GROUP BY,
                            ORDER BY max_pop DESC;

Since all the cities were collocated with their countries, the JOIN will execute only on the nodes that store China, Russia and the USA entries. This approach avoids expensive data movement across the network, and therefore scales better and provides the fastest performance.

Distributed Collocated Computations

Apache Ignite compute grid and machine learning components allow to perform computations and execute machine learning algorithms in parallel to achieve high performance, low latency, and linear scalability. Furthermore, both components work best with collocated data and collocated processing in general.

For instance, let's assume that a blizzard is approaching New York. As a telecommunication company, you have to send a warning text message to 8 million New Yorkers. With the client-server approach the company has to move all 8 million (!) records from the database to the client text messaging application, which does not scale.

A much more efficient approach would be to send the text-messaging logic to the cluster node responsible for storing the New York residents. This approach moves only 1 computation instead of 8 million records across the network, and performs a lot better.

Here is an example of how this logic might look like:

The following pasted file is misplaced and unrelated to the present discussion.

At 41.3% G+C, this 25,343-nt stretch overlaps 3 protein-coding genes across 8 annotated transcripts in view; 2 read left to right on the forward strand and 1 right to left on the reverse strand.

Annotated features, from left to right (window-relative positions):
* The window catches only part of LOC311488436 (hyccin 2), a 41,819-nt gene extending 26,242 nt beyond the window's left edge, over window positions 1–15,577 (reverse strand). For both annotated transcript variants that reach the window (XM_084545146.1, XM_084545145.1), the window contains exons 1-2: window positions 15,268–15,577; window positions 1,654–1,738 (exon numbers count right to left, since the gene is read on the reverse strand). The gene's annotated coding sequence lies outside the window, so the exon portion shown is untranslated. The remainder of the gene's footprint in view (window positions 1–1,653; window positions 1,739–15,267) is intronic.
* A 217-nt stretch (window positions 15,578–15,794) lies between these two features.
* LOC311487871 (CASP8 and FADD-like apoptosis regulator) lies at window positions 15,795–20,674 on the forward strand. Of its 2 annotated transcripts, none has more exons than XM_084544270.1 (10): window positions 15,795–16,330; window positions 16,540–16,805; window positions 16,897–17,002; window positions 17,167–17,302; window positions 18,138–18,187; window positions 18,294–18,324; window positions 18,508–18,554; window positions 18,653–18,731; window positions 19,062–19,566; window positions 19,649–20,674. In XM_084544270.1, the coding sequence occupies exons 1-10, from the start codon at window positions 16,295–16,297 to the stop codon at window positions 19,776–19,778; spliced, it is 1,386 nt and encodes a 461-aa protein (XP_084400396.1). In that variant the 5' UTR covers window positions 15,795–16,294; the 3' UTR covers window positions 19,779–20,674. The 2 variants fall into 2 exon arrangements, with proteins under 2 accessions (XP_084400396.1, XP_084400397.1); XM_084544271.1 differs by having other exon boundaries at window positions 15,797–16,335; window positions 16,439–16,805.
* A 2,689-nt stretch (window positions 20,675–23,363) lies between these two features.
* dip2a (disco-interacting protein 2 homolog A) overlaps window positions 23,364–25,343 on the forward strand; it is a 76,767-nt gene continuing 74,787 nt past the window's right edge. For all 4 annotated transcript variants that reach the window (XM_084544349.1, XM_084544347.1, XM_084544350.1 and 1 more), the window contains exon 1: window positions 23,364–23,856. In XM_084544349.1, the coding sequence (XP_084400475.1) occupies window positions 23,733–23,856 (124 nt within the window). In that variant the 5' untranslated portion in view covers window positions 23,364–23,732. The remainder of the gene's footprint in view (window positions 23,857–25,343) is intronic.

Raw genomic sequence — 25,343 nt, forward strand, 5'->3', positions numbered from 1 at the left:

Ignite ignite = ...

// NewYork ID.
long newYorkId = 2;

// Sending the logic to a cluster node that stores NewYork and all its inhabitants.
ignite.compute().affinityRun("City", newYorkId, new IgniteRunnable() {

  Ignite ignite;

  public void run() {
    // Getting an access to Persons cache.
    IgniteCache<BinaryObject, BinaryObject> people = ignite.cache("Person").withKeepBinary();

    ScanQuery<BinaryObject, BinaryObject> query = new ScanQuery <BinaryObject, BinaryObject>();

    try (QueryCursor<Cache.Entry<BinaryObject, BinaryObject>> cursor = people.query(query)) {
      // Iteration over the local cluster node data using the scan query.
      for (Cache.Entry<BinaryObject, BinaryObject> entry : cursor) {
        BinaryObject personKey = entry.getKey();

        // Picking NewYorker's only.
        if (personKey.<Long>field("CITY_ID") == newYorkId) {
            person = entry.getValue();

            // Sending the warning message to the person.

More on Collocated Processing
Feature Description
Affinity Collocation

If business logic requires to access more than one entry it can be reasonable to collocate dependent entries by storing them on a single cluster node:

Collocated Computations

It is also possible to route computations to the nodes where the data is stored:

Compute Grid

Distributed computations are performed in parallel fashion to gain high performance, low latency, and linear scalability:

Distributed JOINs

Ignite supports collocated and non-collocated distributed SQL joins:

Machine Learning

Ignite machine learning component allows users to run ML/DL training and inference directly on the data stored in an Ignite cluster and provides ML and DL algorithms: